Like all good superheroes, Darna has an alter-ego she uses as a disguise. No one would suspect that Narda, the mild-mannered newspaper reporter, is actually Darna the proud savior of the Philippines! Darna only has to swallow a magical white pebble to transform into her super-self. The pebble was given to her by a space alien, angel thingy with glowing wings. Narda/Darna lives at home with her grandmother and two younger brothers Ding and Dong. I’m thinking both the boys get teased in school for their names but for very different reasons and in very different ways.

It’s not difficult to find Darna movies, but it is difficult to find them with English subtitles. I have managed to unearth three, all of which have their own unique appeal.
Darna v.s. The Planet Women


Darna v.s. The Planet Women was the ninth movie in the series and was made in 1975, not to be confused with the later movie, Darna and The Planetmen (note the important change of the conjunction).

Of course, if you think about it, all women are planet women but the ones in this movie are evil, alien, planet women in very tight short shorts. These women have been brought to earth by Mistress Electra to kidnap the planet. They want to drag the whole kit and caboodle back to their galaxy!

These vile villainesses come in a full spectrum of colors. There is the blue one, the brown one, the red one, and the white one, all of whom seem seriously dedicated to their mission but the yellow one is all flirty and wiggly. I think she may have her own special mission in mind.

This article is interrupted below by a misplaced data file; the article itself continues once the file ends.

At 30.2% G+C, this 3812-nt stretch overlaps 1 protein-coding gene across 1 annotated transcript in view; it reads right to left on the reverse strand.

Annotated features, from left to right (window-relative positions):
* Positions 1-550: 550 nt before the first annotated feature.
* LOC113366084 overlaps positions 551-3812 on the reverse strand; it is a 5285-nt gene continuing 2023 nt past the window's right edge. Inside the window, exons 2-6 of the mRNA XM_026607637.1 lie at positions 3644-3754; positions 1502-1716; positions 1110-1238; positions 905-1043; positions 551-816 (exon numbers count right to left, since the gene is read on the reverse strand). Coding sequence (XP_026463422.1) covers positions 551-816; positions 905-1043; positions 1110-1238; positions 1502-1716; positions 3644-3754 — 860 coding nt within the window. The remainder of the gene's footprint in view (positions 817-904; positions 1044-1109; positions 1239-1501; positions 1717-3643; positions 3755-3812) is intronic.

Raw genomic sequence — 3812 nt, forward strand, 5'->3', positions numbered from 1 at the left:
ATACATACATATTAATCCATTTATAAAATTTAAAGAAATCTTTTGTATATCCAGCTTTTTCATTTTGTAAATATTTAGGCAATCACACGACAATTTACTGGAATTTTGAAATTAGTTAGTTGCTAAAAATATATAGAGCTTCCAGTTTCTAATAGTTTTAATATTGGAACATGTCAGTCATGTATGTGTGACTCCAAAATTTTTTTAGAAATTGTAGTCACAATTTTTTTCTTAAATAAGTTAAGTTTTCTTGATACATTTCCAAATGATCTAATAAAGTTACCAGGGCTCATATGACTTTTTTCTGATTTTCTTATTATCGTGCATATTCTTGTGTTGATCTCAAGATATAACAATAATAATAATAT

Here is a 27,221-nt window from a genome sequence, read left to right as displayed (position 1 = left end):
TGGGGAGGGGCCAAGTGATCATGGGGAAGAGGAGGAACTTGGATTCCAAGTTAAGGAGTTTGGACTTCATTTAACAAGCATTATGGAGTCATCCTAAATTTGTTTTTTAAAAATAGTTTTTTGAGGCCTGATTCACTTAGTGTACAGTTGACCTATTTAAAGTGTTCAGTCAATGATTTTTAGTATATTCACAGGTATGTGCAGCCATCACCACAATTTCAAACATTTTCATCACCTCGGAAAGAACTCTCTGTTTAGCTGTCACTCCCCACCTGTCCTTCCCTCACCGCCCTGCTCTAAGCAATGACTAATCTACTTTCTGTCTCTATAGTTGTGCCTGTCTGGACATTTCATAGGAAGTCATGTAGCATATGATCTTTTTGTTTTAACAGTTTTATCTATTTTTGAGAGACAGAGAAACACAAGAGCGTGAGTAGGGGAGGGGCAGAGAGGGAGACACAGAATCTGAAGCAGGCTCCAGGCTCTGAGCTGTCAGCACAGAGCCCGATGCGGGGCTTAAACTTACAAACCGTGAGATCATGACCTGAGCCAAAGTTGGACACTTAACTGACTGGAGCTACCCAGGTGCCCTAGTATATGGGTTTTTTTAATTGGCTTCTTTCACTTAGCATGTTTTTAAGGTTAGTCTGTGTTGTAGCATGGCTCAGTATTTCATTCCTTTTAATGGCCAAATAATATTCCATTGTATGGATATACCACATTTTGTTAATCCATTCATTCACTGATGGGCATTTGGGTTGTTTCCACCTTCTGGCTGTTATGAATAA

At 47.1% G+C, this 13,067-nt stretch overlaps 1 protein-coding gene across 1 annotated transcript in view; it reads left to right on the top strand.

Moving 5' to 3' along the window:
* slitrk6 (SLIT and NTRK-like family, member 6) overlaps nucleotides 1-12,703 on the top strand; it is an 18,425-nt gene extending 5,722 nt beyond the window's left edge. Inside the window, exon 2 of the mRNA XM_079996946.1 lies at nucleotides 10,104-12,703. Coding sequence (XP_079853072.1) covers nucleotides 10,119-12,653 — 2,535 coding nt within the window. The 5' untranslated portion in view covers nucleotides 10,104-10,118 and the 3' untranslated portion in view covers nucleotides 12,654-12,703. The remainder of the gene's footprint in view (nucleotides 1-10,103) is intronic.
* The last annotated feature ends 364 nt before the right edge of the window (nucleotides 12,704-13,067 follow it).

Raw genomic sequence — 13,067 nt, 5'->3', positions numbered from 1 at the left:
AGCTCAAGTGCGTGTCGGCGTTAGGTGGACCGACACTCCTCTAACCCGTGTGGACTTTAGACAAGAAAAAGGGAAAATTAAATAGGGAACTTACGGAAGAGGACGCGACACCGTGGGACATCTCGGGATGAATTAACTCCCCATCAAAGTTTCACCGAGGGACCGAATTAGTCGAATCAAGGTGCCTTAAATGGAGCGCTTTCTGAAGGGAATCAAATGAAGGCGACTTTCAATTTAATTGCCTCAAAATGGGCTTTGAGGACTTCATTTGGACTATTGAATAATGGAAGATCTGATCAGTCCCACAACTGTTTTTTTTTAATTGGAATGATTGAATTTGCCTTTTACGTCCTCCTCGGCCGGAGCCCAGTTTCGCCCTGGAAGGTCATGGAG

The alien ladies fly around in what looks like a flying saucer on the outside and a mechanical birthday cake on the inside. The film isn’t much more than a curvy super babe in a bikini battling a bunch of foxy babes in full body-colored makeup for an hour and a half, but what more could you want? You even get a heavy-handed and very strange moral in the end. Maybe it’s more a prescription than a moral but the idea is that a good and strong nation needs Jesus and nuclear weaponry, and lots of go-go boots, lots and lots of go-go boots. I’m not sure how anyone could disagree with that.


This aptly named film was made in 1991. It won Best Film that year at the Metro Manila Film Festival. I’m not sure what that says about the festival, or about the Philippine movie industry but if Darna was the best film that year I would be very hesitant to watch whatever came in second.